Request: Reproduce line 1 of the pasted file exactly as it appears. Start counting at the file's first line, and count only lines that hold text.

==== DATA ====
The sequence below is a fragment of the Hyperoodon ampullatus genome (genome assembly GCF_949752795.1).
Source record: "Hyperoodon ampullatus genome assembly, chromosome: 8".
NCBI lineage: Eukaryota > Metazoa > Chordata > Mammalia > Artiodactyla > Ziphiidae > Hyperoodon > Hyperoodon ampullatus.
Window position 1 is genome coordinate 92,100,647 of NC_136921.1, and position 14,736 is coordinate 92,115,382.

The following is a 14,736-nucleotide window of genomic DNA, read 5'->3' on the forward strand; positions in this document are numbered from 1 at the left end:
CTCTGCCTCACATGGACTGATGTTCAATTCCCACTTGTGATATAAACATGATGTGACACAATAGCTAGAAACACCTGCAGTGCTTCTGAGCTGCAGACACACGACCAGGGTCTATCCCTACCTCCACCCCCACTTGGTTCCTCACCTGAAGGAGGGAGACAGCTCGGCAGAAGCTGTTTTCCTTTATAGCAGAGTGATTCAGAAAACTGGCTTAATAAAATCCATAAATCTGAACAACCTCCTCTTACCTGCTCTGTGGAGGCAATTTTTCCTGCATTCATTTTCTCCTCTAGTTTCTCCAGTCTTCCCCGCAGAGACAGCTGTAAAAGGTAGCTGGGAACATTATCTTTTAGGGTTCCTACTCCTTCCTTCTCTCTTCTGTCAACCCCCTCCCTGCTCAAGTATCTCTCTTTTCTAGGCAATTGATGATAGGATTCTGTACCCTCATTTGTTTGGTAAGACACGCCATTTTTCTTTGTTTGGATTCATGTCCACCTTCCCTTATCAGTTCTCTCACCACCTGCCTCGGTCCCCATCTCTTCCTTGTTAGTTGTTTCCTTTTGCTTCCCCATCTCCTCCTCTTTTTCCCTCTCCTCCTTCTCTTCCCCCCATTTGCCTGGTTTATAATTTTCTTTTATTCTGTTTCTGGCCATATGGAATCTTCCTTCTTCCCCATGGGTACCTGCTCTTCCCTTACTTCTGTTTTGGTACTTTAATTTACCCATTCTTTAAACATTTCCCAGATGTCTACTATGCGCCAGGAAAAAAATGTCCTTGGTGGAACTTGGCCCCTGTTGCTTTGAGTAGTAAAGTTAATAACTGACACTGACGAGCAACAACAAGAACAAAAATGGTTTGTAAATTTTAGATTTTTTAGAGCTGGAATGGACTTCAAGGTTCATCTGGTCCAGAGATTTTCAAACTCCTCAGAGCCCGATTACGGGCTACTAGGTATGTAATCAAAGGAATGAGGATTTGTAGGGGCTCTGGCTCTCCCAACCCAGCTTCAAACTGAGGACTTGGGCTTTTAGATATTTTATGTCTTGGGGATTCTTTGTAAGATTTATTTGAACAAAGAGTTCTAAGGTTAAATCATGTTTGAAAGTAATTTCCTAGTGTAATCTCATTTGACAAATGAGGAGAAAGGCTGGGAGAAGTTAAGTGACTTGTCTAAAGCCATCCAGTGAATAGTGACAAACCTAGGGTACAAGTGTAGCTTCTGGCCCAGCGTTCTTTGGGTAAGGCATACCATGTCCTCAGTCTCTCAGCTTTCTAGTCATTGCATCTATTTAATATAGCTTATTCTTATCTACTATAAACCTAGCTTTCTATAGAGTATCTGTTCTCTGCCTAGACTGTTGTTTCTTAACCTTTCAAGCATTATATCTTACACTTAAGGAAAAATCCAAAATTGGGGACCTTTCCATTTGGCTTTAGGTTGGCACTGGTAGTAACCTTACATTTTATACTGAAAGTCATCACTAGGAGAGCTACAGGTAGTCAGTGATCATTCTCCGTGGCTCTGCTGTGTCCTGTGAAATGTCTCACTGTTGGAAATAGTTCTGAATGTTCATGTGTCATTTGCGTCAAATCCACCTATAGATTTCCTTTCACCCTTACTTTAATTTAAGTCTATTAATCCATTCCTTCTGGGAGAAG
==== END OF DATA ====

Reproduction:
The sequence below is a fragment of the Hyperoodon ampullatus genome (genome assembly GCF_949752795.1).